What is the mission of the church? Answering that requires defining what we mean by the “church.”
Mailbag #67: What Should Members Vote On (And How) . . . Responding to Members’ Foolish Social Media PostsBy Jonathan Leeman | 11.03.2017
— What are considered “important matters” for members to vote on—and how do you practically carry out the voting process? — How should I respond to a church member’s foolish use of social media?
It’s completely foreign to the Bible for a Christian not to want to be a part of a local church.
What is the mission of the church? Is it to preach the gospel and make disciples—or is that too narrow?
— Is preaching required in missionary contexts, or do Bible studies suffice? — “Closed communion” seems exclusive and arrogant. Is it in the Bible?
Does church order really have anything to do with discipleship? Isn’t one polity—presbyterian, congregational, etc.—just as good as another?
— How should adult children respond to the unrealistic demands of their parents? — An excommunicated member continues to come and participate in the Lord’s Supper. What should we do?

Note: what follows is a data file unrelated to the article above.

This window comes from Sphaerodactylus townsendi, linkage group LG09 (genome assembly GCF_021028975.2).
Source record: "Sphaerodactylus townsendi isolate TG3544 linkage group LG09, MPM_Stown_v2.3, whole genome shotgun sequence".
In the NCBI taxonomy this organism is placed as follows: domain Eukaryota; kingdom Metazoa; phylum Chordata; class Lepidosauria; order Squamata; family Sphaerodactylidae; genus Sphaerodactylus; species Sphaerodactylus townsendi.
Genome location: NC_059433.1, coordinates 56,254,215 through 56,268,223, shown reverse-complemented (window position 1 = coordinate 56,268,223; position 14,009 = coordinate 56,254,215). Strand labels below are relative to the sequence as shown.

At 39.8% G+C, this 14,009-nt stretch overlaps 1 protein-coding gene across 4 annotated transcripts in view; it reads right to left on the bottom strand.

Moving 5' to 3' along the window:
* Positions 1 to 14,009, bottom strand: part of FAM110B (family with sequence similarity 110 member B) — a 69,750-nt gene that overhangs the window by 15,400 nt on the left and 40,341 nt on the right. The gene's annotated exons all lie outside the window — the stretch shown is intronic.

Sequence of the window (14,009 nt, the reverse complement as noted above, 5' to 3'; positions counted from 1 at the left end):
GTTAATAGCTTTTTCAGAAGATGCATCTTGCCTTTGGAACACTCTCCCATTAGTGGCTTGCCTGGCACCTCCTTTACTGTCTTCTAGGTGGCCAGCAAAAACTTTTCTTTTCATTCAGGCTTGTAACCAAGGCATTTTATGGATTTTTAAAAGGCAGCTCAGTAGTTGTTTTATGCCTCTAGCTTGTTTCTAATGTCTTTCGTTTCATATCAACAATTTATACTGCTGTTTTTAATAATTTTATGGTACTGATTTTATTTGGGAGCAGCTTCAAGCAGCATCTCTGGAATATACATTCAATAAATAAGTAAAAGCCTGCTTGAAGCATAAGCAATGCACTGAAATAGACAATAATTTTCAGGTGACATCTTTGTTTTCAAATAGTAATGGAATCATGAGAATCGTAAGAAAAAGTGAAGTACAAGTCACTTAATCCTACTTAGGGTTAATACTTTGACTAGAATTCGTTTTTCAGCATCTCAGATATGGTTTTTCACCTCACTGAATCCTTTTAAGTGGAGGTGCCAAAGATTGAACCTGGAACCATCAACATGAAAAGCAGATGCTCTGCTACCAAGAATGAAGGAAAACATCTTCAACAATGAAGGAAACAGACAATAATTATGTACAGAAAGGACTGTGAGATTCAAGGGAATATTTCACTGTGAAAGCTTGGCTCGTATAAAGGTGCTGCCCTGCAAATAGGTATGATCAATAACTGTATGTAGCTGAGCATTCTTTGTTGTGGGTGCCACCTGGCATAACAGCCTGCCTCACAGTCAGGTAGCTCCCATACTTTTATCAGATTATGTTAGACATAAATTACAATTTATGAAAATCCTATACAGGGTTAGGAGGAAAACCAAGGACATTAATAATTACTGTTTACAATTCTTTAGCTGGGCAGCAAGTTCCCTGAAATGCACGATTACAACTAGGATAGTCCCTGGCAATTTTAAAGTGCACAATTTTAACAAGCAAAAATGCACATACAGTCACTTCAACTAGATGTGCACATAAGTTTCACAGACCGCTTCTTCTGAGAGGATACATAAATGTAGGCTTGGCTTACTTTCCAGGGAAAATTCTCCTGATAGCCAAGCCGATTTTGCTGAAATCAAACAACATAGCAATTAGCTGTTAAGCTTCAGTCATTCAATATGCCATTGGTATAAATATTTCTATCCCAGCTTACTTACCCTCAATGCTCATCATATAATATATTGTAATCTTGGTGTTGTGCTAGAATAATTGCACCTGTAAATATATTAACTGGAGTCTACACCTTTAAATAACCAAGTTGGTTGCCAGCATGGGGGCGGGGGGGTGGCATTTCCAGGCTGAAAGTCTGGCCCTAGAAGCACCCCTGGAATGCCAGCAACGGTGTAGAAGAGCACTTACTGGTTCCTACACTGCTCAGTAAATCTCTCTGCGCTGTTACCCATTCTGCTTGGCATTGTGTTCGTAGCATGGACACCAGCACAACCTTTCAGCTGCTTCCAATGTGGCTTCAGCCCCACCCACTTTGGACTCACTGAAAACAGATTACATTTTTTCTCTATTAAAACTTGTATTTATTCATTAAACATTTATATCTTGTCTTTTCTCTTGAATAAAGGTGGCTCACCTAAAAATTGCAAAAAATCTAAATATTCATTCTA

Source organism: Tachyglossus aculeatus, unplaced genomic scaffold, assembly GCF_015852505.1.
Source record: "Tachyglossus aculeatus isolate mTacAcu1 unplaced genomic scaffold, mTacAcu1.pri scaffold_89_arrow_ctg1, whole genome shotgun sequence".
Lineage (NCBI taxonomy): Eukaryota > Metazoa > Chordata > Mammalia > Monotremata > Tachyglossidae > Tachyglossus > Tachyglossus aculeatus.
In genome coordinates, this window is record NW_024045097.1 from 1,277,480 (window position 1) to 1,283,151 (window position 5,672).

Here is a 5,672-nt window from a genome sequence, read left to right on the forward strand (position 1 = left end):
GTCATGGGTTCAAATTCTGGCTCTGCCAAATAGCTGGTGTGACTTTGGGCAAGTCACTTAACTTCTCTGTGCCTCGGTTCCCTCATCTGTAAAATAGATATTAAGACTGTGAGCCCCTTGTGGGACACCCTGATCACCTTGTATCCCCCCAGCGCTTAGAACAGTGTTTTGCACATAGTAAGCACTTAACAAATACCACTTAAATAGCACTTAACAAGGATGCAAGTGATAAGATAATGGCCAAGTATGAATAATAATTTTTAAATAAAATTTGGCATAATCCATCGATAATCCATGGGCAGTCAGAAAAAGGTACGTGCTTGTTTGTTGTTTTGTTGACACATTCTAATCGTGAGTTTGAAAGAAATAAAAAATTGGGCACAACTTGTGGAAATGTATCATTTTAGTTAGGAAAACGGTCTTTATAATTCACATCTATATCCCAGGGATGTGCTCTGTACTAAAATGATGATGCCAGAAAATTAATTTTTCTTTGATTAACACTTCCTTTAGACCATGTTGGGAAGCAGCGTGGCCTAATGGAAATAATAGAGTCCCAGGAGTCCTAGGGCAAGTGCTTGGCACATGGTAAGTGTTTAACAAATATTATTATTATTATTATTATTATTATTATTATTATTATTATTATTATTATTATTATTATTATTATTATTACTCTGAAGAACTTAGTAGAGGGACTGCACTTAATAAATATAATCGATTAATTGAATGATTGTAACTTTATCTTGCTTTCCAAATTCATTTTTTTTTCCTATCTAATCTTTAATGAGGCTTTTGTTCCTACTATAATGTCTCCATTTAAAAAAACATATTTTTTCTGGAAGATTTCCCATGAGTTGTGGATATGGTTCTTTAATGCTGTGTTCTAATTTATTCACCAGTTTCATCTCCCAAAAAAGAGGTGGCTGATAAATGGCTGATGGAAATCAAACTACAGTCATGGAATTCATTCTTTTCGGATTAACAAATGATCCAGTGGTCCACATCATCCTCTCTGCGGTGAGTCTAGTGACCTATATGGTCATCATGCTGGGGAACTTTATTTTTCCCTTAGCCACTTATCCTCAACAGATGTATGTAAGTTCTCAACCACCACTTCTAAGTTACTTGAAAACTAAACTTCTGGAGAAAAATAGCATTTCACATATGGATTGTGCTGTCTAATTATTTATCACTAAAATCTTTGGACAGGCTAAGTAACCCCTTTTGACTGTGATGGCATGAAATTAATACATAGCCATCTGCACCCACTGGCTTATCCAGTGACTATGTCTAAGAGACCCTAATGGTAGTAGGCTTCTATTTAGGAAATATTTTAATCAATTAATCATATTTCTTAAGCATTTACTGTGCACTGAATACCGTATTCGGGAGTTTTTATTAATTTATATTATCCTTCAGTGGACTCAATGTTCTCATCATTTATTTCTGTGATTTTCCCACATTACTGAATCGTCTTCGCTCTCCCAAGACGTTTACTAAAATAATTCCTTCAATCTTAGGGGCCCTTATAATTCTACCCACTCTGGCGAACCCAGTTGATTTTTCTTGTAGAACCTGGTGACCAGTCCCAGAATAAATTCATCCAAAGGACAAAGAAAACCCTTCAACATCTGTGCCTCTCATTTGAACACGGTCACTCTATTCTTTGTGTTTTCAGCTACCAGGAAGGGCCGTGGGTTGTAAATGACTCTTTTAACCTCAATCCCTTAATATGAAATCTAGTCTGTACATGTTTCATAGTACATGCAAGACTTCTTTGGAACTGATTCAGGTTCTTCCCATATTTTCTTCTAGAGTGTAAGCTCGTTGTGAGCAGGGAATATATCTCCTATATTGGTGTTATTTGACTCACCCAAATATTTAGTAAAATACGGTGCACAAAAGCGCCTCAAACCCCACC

Churches should cooperate, not compete.
In this episode, Jonathan Leeman sat down with Mark Dever to talk about the conscience and Christian liberty.
This book’s ecclesial-shaped Christianity is utterly necessary for the church today.
Jonathan Leeman interviews Mark Dever on the Reformation and its usefulness for Christians today
I hear there is a friar in the town of Wittenberg, a Brother Martin. Maybe he will help us.
Despite varying emphases of different traditions, the ecclesiological presuppositions of the Reformation reflect distinct convictions concerning the gospel message.